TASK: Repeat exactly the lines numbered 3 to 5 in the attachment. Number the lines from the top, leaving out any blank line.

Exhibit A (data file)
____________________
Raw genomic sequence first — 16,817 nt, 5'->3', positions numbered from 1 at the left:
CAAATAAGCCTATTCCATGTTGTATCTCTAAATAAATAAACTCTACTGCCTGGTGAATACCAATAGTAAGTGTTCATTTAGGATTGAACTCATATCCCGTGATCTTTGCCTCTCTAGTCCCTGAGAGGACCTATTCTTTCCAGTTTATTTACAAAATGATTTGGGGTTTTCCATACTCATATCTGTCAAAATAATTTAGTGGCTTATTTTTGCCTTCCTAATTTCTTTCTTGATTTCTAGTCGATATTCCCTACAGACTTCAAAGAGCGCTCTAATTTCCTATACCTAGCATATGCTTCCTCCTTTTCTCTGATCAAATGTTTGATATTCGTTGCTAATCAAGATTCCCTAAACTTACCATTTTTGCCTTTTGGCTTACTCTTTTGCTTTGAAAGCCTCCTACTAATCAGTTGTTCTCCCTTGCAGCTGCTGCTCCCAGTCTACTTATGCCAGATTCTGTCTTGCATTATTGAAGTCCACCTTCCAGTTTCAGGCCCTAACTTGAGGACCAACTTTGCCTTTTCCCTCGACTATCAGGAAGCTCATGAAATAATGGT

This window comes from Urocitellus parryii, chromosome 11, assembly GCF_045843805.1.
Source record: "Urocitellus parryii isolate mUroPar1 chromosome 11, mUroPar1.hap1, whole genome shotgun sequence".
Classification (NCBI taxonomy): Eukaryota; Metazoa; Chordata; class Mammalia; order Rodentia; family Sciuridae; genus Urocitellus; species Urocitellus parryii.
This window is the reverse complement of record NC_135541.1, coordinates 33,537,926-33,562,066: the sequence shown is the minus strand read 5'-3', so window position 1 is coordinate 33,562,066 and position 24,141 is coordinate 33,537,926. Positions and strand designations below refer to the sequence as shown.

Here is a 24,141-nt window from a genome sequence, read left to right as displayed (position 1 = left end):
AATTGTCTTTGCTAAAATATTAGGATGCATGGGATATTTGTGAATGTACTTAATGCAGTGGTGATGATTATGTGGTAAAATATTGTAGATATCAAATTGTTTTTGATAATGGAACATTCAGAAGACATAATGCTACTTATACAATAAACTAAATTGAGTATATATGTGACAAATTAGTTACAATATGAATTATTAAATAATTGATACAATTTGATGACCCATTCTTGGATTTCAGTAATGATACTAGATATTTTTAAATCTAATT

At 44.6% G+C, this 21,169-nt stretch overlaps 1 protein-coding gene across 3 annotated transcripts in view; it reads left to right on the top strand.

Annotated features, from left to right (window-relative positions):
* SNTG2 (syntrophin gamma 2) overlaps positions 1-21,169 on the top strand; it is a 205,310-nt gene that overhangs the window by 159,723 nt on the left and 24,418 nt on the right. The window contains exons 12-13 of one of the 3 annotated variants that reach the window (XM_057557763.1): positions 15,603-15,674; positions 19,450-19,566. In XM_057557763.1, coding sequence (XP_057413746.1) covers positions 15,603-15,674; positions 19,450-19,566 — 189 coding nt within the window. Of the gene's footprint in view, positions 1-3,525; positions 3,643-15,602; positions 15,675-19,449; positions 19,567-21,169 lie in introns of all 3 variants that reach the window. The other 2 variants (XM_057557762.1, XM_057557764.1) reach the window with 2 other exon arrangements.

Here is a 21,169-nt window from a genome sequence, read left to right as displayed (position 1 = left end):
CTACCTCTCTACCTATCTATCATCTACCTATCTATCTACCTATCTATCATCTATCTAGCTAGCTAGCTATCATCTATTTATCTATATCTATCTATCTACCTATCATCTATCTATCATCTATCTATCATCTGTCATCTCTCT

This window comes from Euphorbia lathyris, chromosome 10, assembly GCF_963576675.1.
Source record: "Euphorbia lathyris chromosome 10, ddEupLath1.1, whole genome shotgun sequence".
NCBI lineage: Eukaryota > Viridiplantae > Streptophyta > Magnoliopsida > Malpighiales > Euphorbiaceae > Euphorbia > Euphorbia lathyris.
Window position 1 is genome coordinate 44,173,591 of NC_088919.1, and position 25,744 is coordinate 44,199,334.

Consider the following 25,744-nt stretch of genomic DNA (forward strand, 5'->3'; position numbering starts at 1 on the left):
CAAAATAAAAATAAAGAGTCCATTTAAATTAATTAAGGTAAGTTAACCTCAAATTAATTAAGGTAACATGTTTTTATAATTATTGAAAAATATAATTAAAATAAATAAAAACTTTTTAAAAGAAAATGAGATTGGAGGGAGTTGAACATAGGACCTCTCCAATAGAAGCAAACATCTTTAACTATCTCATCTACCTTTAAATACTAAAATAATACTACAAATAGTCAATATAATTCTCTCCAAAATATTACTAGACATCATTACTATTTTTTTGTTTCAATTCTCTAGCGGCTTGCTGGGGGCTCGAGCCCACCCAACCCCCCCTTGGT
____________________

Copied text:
This window comes from Urocitellus parryii, chromosome 11, assembly GCF_045843805.1.
Source record: "Urocitellus parryii isolate mUroPar1 chromosome 11, mUroPar1.hap1, whole genome shotgun sequence".
Classification (NCBI taxonomy): Eukaryota; Metazoa; Chordata; class Mammalia; order Rodentia; family Sciuridae; genus Urocitellus; species Urocitellus parryii.